Not too many parts. When a voltmeter is connected across the outside terminals of the output connector, its display reads out in degrees C.
I’ve been fascinated by the LM335 for some time -maybe my obsession with stability finally gave way to my fascination with a circuit with intentional thermal drift. I finally bought some the other day, and to check one out, I hooked it up as a thermometer, based the National Semiconductor application note.
The +5V on the “input” connector is as a convenience in case I want to power the circuit from +5V someday, or use the +5V as an output to drive a meter or microcontroller.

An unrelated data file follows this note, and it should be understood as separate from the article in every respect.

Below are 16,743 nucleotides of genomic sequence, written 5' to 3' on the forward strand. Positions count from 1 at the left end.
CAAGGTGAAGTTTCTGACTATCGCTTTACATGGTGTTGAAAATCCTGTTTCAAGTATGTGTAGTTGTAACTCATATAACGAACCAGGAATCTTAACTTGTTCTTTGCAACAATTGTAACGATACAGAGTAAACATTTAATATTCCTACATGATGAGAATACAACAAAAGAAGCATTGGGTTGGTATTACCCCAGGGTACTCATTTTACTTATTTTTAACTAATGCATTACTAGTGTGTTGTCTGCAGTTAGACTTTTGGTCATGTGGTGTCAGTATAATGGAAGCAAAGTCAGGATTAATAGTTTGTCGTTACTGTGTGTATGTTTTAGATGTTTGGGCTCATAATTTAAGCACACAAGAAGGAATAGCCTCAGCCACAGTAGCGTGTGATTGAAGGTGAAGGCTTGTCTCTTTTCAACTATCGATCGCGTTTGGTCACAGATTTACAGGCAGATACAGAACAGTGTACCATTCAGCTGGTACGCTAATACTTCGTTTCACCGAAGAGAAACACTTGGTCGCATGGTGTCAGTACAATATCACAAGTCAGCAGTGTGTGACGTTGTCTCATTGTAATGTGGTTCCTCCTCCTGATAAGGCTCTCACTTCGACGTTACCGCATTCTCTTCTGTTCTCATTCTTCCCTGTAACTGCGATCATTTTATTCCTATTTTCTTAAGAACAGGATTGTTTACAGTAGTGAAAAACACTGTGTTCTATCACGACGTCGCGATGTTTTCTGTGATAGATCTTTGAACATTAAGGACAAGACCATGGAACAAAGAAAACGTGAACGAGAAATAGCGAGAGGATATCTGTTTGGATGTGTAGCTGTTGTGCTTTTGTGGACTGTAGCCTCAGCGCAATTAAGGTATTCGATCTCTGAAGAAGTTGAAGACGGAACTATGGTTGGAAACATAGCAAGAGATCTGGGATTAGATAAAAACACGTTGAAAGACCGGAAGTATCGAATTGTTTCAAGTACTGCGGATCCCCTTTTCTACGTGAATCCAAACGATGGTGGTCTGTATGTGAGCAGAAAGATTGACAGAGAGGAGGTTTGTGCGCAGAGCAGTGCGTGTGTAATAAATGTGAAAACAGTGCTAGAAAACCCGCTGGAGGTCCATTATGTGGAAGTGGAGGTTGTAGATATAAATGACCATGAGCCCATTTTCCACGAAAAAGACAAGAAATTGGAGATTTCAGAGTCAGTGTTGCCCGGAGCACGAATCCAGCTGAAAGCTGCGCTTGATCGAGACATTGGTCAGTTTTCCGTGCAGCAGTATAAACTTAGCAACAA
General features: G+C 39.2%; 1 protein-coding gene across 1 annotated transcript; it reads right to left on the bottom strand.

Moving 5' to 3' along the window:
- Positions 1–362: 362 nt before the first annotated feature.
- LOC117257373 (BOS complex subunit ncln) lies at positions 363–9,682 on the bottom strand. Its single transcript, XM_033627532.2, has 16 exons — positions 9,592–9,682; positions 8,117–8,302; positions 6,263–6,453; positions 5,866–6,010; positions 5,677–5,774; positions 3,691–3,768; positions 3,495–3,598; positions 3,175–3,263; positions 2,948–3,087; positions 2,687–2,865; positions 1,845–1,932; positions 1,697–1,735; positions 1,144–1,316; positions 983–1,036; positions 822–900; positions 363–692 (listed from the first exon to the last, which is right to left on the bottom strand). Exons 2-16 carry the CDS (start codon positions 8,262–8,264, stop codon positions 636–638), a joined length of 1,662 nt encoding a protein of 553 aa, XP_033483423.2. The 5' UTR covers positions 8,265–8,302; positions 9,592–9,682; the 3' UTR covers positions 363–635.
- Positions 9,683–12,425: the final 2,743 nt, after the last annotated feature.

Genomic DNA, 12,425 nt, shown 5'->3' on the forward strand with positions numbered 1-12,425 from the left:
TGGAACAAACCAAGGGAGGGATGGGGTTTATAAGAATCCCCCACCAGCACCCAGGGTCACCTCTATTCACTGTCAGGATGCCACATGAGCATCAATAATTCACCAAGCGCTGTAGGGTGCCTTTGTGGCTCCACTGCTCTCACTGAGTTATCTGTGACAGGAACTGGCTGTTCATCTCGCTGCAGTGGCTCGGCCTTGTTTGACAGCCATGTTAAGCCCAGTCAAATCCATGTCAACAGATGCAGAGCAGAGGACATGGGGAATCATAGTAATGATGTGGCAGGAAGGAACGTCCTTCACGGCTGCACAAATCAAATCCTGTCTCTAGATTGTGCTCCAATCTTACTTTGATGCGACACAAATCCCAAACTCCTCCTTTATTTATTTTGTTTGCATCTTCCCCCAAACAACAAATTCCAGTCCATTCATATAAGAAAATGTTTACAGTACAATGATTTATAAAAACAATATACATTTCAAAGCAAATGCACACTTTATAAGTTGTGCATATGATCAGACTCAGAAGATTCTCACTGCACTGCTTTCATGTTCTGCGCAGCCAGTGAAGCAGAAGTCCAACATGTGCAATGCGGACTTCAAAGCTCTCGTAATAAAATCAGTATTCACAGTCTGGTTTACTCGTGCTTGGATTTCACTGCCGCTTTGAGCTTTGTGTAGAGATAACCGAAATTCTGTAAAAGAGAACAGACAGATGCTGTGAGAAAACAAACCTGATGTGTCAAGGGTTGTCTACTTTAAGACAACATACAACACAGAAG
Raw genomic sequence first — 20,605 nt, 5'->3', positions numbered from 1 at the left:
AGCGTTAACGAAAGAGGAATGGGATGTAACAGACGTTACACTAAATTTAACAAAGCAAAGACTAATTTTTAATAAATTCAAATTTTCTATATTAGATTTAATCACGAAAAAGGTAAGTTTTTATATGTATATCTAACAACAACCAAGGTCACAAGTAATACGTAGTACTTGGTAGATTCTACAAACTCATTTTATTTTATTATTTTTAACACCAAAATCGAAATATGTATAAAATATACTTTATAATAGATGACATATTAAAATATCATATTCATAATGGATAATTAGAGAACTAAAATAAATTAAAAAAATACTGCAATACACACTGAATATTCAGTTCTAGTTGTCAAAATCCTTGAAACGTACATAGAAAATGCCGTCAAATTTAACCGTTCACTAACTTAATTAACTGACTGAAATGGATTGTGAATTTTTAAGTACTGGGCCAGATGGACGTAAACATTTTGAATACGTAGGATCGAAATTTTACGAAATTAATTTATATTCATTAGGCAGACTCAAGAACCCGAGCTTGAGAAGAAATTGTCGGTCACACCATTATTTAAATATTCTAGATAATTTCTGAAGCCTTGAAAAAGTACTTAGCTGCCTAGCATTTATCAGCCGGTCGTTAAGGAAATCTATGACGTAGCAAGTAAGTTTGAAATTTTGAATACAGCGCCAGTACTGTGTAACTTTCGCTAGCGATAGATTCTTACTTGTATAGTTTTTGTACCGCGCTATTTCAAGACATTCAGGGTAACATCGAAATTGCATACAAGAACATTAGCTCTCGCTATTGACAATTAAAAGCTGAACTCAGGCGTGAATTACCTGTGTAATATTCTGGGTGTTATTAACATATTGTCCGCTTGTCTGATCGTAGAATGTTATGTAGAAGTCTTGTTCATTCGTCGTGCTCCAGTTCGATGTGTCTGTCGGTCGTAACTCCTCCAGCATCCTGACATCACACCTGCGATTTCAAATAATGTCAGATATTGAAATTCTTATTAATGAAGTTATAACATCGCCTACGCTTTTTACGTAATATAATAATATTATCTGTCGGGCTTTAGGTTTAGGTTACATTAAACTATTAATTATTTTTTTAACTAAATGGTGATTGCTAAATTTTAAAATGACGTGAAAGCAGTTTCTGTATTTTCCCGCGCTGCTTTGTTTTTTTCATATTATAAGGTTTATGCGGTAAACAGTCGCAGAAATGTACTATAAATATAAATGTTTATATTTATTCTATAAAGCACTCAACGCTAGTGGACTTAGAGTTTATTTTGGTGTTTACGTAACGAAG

The circuit consists of two parts: The LM335 and its adjustment. The output of the LM335 is 10 millivolts per degree C, with 25 degrees C corresponding to 2.982 VDC. A reference circuit provides a zero reference voltage. It is adjusted to (2.982 volts – (25 degrees x 10 millivolts/degree) = 2.832 volts. To read the temperature of the LM335 directly in degrees C, connect the + lead from a high impedance DVM to the output pin and the – end of the DVM to the 2.732 volt pin.
The factor of 10 millivolts per degree C is equivalent to 10 millivolts per degree K, since a change of one degree C is equal to a change of one degree K. The difference in the two scales is only their offsets. The melting point of water ice is 0 degrees C and 273.15 degrees K. The boiling point of water is 100 degress C and 373.15 degrees K.
For more detail: Simple LM335 Thermometer using microcontroller